By Carrie Mullins
Old Cove Press
Reviewed by Denton Loving
In Carrie Mullins's first novel, Night Garden, seventeen-year-old Marie Massey trades her upper-middle-class parents for an older man, Bobo Owens, and his rough family of criminals. The two families live in neighboring counties in Kentucky, but their worlds couldn't be further apart.
From the beginning of the novel, the Owens clan is depicted in darkness and wildness:
Marie could see the fire up ahead through the trees. She could see sparks pull away from the flame and swirl up into the dark. It made her stomach tighten. She could see a hand shoot up, a shadow backlit by the flame, and she heard someone call out, long and slow, Heeeee yeooow! It was a yell full of the joy of being drunk on a Saturday night.
Mullins employs the wilderness again to characterize Bobo, who courts Marie by inviting her on a canoe trip down the Kentucky River. Bobo's dream is to build an outfitting business to guide canoers and kayakers on the river. Around the same time he meets Marie, he purchases some property near the river inside the Daniel Boone National Forest. He spends every spare moment drawing up plans for the new business.
Marie finds Bobo's attention both flattering and addictive despite him being nearly twice her age. It's not completely clear whether she falls in love with Bobo or merely finds his interest in her a convenient escape from her own family. At the core of Marie's character is her relationship with her parents, who seem to favor her older brother and don't seem able to hear Marie speak as her own person. After a sudden tragedy occurs in the family, Marie is left feeling even more invisible to her parents.
Bobo's family dynamic is similar despite his very different circumstances. While he dreams of his outfitting business, his family pressures him to be more involved in their illicit activities. At the head of the business is Bobo's grandmother, Etta. She bootlegs liquor and beer out of her house on a ridge just outside of town. She coordinates other activities too, such as selling prescription pills. However, even Etta disapproves of cooking methamphetamine, which Bobo and his brothers find to be a natural area for business expansion.
In reality, the area around the Daniel Boone National Forest in Kentucky has long been associated with illegal drugs. Kentucky has been on the front lines of the Oxy epidemic for years, and meth manufacturing and distribution continues to be commonplace. Night Garden's brilliance is revealed in Mullins's quiet but realistic depiction of the drug trade. In rural areas like much of Appalachia, drug trafficking doesn't rely on foreign, sophisticated, ultra-clandestine cartels. In Night Garden, the same family who cooks meth started out bootlegging a couple of generations before. The family who deals drugs also barbeques on weekends and buys cookie dough for school fundraisers.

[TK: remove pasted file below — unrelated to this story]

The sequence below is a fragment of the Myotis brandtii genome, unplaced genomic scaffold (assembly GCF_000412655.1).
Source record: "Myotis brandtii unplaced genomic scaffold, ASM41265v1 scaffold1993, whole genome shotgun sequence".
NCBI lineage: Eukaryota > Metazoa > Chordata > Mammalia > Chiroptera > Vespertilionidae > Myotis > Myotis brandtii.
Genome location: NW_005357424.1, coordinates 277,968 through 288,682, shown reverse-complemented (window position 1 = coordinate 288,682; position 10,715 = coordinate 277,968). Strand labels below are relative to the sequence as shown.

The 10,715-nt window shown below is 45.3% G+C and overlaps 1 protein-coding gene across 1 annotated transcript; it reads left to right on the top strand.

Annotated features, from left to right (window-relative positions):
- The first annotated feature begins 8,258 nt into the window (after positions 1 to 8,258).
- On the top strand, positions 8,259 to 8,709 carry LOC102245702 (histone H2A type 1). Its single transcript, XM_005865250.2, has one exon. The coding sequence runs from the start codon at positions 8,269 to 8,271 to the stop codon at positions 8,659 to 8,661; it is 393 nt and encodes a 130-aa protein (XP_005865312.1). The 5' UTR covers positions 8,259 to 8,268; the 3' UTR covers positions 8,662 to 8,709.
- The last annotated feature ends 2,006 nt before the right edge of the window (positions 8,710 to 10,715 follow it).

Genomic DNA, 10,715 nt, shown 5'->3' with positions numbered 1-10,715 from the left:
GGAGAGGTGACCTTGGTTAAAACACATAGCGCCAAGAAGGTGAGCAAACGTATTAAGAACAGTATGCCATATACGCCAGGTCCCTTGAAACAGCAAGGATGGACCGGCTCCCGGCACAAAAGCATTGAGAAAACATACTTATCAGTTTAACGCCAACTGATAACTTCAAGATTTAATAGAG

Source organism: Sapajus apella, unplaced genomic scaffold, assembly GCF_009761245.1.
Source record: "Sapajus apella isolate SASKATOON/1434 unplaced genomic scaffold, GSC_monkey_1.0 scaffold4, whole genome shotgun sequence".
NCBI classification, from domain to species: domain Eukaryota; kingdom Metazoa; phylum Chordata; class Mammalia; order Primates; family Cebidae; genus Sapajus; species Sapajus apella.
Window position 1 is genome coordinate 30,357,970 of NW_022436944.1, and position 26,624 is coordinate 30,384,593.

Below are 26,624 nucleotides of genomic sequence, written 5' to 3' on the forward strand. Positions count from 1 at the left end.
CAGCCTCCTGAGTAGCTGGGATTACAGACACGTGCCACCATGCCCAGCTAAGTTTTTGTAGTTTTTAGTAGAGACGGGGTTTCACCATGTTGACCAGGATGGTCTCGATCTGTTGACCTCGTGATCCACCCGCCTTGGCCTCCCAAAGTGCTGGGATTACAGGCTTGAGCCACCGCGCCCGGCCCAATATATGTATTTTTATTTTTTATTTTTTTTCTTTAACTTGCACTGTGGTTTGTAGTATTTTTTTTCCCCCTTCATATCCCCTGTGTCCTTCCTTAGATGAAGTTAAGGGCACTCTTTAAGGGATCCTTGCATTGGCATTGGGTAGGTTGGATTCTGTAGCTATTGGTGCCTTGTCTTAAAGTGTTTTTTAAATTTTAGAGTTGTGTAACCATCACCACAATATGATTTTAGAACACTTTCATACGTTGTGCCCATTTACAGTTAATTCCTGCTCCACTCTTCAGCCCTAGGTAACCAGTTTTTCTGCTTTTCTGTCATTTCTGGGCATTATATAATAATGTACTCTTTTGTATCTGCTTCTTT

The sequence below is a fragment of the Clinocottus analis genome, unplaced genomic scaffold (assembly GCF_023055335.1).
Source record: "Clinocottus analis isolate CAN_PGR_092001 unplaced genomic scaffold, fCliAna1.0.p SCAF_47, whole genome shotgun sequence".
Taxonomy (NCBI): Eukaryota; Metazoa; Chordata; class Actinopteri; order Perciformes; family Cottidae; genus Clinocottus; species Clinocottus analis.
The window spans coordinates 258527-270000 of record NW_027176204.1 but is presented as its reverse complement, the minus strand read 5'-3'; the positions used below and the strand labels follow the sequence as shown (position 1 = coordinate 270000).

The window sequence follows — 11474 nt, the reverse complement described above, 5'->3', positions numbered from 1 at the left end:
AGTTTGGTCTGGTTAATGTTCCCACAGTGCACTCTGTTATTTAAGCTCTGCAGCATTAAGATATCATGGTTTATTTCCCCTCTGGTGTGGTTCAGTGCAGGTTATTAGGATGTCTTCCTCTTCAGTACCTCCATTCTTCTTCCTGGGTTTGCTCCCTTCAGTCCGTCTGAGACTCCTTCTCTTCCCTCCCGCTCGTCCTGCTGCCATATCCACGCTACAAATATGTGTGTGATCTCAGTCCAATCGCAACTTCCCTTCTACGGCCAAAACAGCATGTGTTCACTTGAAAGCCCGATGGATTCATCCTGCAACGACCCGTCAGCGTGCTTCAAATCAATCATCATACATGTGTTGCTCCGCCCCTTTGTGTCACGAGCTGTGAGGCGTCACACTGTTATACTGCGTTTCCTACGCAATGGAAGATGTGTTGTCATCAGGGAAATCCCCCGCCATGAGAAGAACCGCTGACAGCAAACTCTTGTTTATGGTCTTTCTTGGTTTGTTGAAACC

Mullins explores this dichotomy by constantly juxtaposing images of normality and illicitness. But her true strength is in her straightforward style. She never romanticizes the home lives of her characters, nor does she sensationalize their darker halves. Mullins pulls this off, in part, by keeping seventeen-year-old Marie at the constant heart of Night Garden, though she never allows the story to become a tome of teenage angst.
Much of Marie's story is left off the page, which results in a fast-paced, lean narrative in which every scene carries weight. If there's a problem with this, it's that Marie and Bobo's relationship sometimes feels inscrutable, especially as Bobo sacrifices himself and his goals for the family business. Even then, "Marie could see her purpose. She would be the one to help Bobo. She would take care of him. She would take care of their baby. She would help him make Owens Outfitters happen. She would make the whole back yard a garden."
Mullins grew up in Mt. Vernon, Kentucky, and still lives there. She practiced law in the state for fifteen years. Night Garden might be categorized by some as part of the increasingly popular genre of Southern Noir, but it won't be gritty enough for some readers who expect unrealistic, mafia-like vendettas and gruesome murders. Mullins writes from a more domestic viewpoint, which ultimately rings truer. While still exploring the shadows, she doesn't pander to outsider ideas of Kentucky's darker side. It's dark enough already. After all, the name Kentucky has often been interpreted as meaning "dark and bloody ground." As one character tells Marie, "Don't come here looking for comfort."